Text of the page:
Archive for December, 2007

Please respect our privacy at this very difficult time

Tuesday, December 25th, 2007


My mom often says, “Don’t spit in the water, because you may have to drink it someday.”

Loosely translated that means you shouldn’t talk about other people’s kids because your kids could make the same mistakes.

The announcement of 16-year-old Jamie Lynn Spears’s pregnancy is not a reason to question the parenting skills of Lynne Spears or the decision to delay the release of her parenting book.

Each parent has one variable we have to constantly be reminded of – our children.

Since I’m not standing in her shoes I can’t question Lynne Spears’s parenting skills. What I can question is who is selling the photos and stories to the media.

Their older daughter has to live with constant paparazzi bombardment and would welcome privacy. Knowing that, why would the family agree to invite the media into this very difficult time.

As parents, we wear many hats. But one of the most important roles is to be our child’s advocate. That means giving them time to learn from the mistakes they make.

That is, out of the limelight.

When you don’t know what to get someone

Monday, December 17th, 2007


When you don’t know what to get someone, they probably don’t need anything. But there are people that do need things, some very badly.

Case in point:

Read All She Wants for Christmas is a New Jaw — and The Braces Cookbook Try to Help

You can help to make a difference in the life of 19-year-old Jalyn Jones. It will give her something that each of us simply takes for granted.

Before you buy one more gift to put under the tree, perhaps you and even the recipient of your gift, will feel better about giving to someone else.

One of the most beautiful compensations of this life is that no man can sincerely try to help another without helping himself.

-Ralph Waldo Emerson

Merry Christmas!

The front porch in communities

Friday, December 14th, 2007


In the book, Come On People: On the Path from Victims to Victors the authors Bill Cosby and Alvin F. Poussaint have a powerful message for families and communities as they lay out their visions for strengthening America, or for that matter the world.

They address the crises of people who are stuck because of feelings of low self-esteem, abandonment, anger, fearfulness, sadness, and feelings of being used, undefended and unprotected. These feelings often impede their ability to move forward. The authors aim to help empower people make the daunting transition from victims to victors. Come On, People! is always engaging, and loaded with heart-piercing stories of the problems facing many communities.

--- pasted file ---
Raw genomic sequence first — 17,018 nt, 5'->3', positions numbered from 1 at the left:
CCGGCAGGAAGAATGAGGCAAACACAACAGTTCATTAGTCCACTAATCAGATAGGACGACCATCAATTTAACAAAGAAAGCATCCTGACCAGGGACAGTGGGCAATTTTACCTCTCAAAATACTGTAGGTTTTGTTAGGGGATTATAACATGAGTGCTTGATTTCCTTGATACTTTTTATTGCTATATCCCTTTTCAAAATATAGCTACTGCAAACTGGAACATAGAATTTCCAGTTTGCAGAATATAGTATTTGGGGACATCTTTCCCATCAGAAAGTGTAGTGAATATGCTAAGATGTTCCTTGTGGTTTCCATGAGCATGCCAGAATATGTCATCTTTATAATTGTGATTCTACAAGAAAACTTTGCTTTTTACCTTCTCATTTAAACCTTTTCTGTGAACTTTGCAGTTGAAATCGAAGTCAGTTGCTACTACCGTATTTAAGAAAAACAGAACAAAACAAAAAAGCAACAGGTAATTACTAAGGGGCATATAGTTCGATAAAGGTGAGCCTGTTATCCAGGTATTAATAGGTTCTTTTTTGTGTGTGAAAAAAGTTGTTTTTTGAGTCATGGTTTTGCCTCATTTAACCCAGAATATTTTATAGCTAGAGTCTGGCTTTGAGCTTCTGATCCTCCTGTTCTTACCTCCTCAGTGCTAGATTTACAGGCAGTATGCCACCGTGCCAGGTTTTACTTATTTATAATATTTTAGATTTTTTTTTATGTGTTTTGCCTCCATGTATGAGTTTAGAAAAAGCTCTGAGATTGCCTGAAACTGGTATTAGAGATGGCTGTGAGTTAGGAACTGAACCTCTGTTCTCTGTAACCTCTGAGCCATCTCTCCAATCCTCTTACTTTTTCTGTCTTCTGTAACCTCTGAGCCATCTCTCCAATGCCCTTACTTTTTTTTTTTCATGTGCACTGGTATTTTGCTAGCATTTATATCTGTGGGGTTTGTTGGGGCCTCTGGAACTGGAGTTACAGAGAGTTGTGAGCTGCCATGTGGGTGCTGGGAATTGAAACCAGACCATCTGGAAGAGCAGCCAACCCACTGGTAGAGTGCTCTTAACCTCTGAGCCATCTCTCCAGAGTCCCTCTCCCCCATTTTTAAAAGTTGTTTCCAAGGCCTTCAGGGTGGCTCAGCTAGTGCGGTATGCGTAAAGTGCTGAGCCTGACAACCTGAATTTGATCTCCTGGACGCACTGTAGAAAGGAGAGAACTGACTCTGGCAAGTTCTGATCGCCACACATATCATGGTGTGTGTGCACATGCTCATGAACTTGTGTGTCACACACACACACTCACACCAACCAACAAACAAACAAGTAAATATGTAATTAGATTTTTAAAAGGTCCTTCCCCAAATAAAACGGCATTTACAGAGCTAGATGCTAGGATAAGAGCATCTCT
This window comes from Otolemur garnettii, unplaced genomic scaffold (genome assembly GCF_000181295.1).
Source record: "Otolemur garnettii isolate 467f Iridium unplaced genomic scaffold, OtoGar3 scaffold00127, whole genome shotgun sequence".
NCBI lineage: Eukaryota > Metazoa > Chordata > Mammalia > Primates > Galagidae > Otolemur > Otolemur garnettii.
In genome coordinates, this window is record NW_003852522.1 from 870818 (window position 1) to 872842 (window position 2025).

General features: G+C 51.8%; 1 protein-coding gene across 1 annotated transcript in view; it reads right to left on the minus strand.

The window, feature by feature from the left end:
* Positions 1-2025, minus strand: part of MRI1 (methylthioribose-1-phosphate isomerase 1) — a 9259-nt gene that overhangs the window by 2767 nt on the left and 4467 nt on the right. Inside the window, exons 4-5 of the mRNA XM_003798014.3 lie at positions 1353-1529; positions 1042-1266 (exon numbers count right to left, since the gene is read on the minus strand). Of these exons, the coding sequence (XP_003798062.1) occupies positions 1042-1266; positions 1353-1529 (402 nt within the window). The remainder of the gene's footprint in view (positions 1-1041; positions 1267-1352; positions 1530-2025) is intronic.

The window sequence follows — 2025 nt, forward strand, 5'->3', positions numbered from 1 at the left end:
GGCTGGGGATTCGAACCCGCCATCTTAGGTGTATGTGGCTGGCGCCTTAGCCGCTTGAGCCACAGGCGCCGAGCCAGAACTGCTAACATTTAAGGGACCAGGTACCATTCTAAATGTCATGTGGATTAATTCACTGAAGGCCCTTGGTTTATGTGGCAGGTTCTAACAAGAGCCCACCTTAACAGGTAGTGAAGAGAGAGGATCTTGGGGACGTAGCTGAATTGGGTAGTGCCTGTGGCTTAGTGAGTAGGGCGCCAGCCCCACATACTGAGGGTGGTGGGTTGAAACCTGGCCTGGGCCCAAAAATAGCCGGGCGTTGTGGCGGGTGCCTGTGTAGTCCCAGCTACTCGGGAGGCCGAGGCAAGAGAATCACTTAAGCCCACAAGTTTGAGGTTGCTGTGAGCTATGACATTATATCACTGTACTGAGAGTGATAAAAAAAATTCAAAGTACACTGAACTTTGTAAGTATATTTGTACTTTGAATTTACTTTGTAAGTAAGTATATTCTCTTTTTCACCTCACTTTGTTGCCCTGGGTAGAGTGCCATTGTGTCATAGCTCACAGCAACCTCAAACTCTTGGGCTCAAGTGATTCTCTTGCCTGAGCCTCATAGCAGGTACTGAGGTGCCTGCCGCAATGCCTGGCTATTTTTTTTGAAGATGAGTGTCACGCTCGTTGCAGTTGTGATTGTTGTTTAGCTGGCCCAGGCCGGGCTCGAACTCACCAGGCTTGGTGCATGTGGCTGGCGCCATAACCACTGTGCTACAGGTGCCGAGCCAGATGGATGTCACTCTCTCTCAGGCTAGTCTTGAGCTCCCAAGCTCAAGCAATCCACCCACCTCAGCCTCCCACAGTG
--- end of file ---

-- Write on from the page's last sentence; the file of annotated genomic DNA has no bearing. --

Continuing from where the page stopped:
The issues the authors bring to light in this book are not exaggerated. But the problems to a much lesser degree are not limited to this community. Children simply exist and do not reach their potential in even the most affluent communities. The deciding factor seems of how successful a child turns out seems to revolve around how much the family and community care about the child. By success, I don’t mean to limit the discussion to grades or future earnings, but contentment and self-esteem to believe they can do anything they set their minds to.

If we want to improve the success of today’s youth we can take the approach of bringing back front porches; literally and figuratively. It’s a metaphor for people to watch out for their community and to know that each of us is known and accountable for our actions.

It does take a village to raise a child.

Let’s Educate Not Legislate

Saturday, December 8th, 2007


The work will teach you how to do it. -Estonian Proverb

Imagine if we taught our children to be good people the same way we are taught to be good parents. If done the same way, we would wait until they did something wrong, criticize, possibly incarcerate and then instruct.

Somewhat counterproductive, right?

That is what I think about the recent attempt to ban spanking in Massachusetts.

When we first become parents, our hope is that parents raise good people. On the surface that seems relatively simple; almost too simple. In reality, it is simple for a very short time; when our children are completely in our care, before the outside world has an influence. The bottom line is that parents are never taught how to be parents, and many of parent the way we were parented. If our parents spanked, we learned to spank and fear it will become out of control because we’re not the parents who go anywhere near abuse.

By doing a little homework on the topic of spanking we would learn that it is harmful. Children that hit are children that hit others; the lesson is that it is ok for the bigger person to hit. Furthermore, if we are spanking, we have probably lost our temper, which teaches our children it is ok to lose our temper, and does put us in the danger zone to become abusive. But still creating laws against spanking is simply wrong.

Consider education before legislation.